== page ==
Down the road from me, the local pub has been trying to get permission to build a small hotel in the site next to it for quite a while. Such a development is hardly eye raising and the delay in getting said permission (going on for a few years now) isn’t either, just part and parcel of the construction system in Ireland.
Objections are standard in this kind of situation, but the one raised by the local residents association caught my attention. Aside from their main problem, the potential rise in anti-social behavior and so forth, they informed the residents that one of the buildings being targeted for demolition was an old RIC barracks.
For those not in the know, the Royal Irish Constabulary was the police force of the island under British rule, operating until 1922 when it became the Garda Siochana in the Irish Free State. They kept lots of small barracks all across the country (as opposed to the more modern Garda practice of fewer, but bigger, stations). They were frequent targets for attack by the IRA during the War of Independence.
So, it is an historical site. But my feelings are mixed.
Firstly, I am unable to find any evidence that this particular barracks was ever the subject of attack at any point. Limerick City saw little fighting in the War of Independence, and this part of the area was left out of the Civil War. It may just have been a quiet, normal station.
Secondly, it’s already been done up since ’22, and no longer resembles a barracks. No one raised an objection then.
And lastly, connected to the previous, I would never have known if the Residents Association hadn’t brought it up (yes, I’m slightly suspicious too, but not so much that I would do anything about it).
That is, up to yesterday, it was just a vacant house next to a pub (and, to be clear, the pub owners do own the site).
So, I don’t find myself really caring that much if the building is knocked. A friend suggested that the house’s history could be incorporated into the new hotel in some fashion. I’m not sure how, but certainly some form of plaque or notice would not be amiss.
But this all got me thinking, considering the battlefield status of these kind of places, about commemoration of this type in Ireland.
We have a pretty lousy record in that respect. Aside from the Easter Rising, and some minor memorials in places like Vinegar Hill, Kilmichael, Crossbarry and Beal na mBlath, we don’t do a stellar job of commemorating individual battles, especially the most recent ones. We’re happier with verbal commemorations in the form of verse and song, and general memorials located in Dublin. Compared to, say, the Protestant remembrance of the Boyne, it’s a little lacking. But it’s our last war that’s worst off.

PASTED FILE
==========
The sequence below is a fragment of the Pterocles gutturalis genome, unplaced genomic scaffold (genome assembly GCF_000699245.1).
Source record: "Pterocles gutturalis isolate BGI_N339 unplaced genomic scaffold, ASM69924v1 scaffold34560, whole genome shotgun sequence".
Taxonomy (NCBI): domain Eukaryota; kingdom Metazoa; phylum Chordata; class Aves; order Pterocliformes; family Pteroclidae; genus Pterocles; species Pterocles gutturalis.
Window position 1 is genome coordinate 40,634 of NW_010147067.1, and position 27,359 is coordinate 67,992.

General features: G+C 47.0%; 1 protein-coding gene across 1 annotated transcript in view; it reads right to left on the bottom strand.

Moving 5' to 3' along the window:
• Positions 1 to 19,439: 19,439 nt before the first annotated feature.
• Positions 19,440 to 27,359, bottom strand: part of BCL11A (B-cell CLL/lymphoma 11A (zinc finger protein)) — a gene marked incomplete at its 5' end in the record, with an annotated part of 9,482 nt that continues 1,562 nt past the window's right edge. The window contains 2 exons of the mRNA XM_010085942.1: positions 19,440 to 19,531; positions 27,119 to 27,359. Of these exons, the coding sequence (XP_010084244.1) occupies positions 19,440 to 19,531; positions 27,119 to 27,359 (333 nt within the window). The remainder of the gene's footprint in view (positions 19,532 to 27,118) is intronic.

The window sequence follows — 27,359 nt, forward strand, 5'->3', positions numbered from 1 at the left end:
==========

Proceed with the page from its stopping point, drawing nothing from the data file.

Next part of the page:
I’m a Civil War scholar, and I know that commemoration of that conflict is neglected. The Battles fought in Dublin, Limerick, Cork and Kilmallock are cast aside, and one can find little mention of them in public monuments and the like. It is probably a by-product of the nature of that war, and the bitterness it created, but it has been nearly 90 years. We are rapidly approaching the centenary of those times, and it may be good to honor the fallen, of both sides, those who fought on either end of the Treaty divide.
I completed a thesis on the Battle of Kilmallock, around a half hour away from my current location, but you would never know such an important fight had taken place there.
This is in comparison to places like France, Germany, Russia, Spain and especially America, which get into brutal fights over the correct commemorations. One need only look at the recent trouble at the Spotsylvania Court House park, one of the many American Civil War memorials, where plans to build a supermarket near the site met with fierce opposition (I found it interesting that most of the support for the proposed supermarket came from local residents, who wanted the jobs, while the opposition came from everywhere else).
You don’t really see that kind of passion in Ireland. A few years ago, some got up in arms when a renovation of a building in Dublin’s Moore Street was proposed. The building was the site of the Easter Rising surrender and some objected. They succeeded in stopping the development, but today the building still lies empty, nothing more than a small plaque outside. Is that right? There seems to be no impetus for making a proper historical monument out of what was just a house the rebels retreated to, so it lies dormant and, being honest, looking like an eyesore. If no enthusiasm is there for turning it into a proper historic site, one that can be used for educational and tourism purposes, why not let others renovate it?
I think I’m rambling a little, but to sum up: It can’t be enough to just leave these places as they are. You either go the whole hog with the battlefield commemoration, or you stand aside. That vacant house down the road is just a vacant house. There is no sense of history of it, and no one is willing to pay for its creation into an historical monument. If not, it is time to let it go.